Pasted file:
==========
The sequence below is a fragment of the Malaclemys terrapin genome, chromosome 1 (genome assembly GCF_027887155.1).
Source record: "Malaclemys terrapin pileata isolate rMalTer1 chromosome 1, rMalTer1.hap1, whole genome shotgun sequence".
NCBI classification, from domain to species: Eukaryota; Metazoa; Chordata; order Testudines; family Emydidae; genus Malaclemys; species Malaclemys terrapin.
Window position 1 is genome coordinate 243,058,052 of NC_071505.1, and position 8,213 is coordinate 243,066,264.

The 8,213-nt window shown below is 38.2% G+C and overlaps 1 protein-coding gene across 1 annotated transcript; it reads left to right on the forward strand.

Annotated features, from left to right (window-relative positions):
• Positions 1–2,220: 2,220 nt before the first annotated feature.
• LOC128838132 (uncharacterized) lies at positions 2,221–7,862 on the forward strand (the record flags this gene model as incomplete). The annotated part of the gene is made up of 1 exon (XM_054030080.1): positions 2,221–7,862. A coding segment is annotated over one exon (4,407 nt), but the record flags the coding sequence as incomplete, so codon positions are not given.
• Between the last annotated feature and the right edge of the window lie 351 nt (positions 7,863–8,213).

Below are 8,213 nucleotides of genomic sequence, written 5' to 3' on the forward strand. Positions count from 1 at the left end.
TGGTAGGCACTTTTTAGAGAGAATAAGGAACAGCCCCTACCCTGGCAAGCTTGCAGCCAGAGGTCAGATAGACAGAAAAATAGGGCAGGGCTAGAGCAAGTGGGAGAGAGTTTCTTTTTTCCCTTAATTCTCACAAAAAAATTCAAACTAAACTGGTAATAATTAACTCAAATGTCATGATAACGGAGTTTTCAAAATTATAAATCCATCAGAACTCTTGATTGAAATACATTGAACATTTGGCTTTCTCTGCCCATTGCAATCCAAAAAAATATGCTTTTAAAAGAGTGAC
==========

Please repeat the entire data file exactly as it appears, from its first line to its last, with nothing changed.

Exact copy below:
The sequence below is a fragment of the Malaclemys terrapin genome, chromosome 1 (genome assembly GCF_027887155.1).
Source record: "Malaclemys terrapin pileata isolate rMalTer1 chromosome 1, rMalTer1.hap1, whole genome shotgun sequence".
NCBI classification, from domain to species: Eukaryota; Metazoa; Chordata; order Testudines; family Emydidae; genus Malaclemys; species Malaclemys terrapin.
Window position 1 is genome coordinate 243,058,052 of NC_071505.1, and position 8,213 is coordinate 243,066,264.

The 8,213-nt window shown below is 38.2% G+C and overlaps 1 protein-coding gene across 1 annotated transcript; it reads left to right on the forward strand.

Annotated features, from left to right (window-relative positions):
• Positions 1–2,220: 2,220 nt before the first annotated feature.
• LOC128838132 (uncharacterized) lies at positions 2,221–7,862 on the forward strand (the record flags this gene model as incomplete). The annotated part of the gene is made up of 1 exon (XM_054030080.1): positions 2,221–7,862. A coding segment is annotated over one exon (4,407 nt), but the record flags the coding sequence as incomplete, so codon positions are not given.
• Between the last annotated feature and the right edge of the window lie 351 nt (positions 7,863–8,213).

Below are 8,213 nucleotides of genomic sequence, written 5' to 3' on the forward strand. Positions count from 1 at the left end.
TGGTAGGCACTTTTTAGAGAGAATAAGGAACAGCCCCTACCCTGGCAAGCTTGCAGCCAGAGGTCAGATAGACAGAAAAATAGGGCAGGGCTAGAGCAAGTGGGAGAGAGTTTCTTTTTTCCCTTAATTCTCACAAAAAAATTCAAACTAAACTGGTAATAATTAACTCAAATGTCATGATAACGGAGTTTTCAAAATTATAAATCCATCAGAACTCTTGATTGAAATACATTGAACATTTGGCTTTCTCTGCCCATTGCAATCCAAAAAAATATGCTTTTAAAAGAGTGAC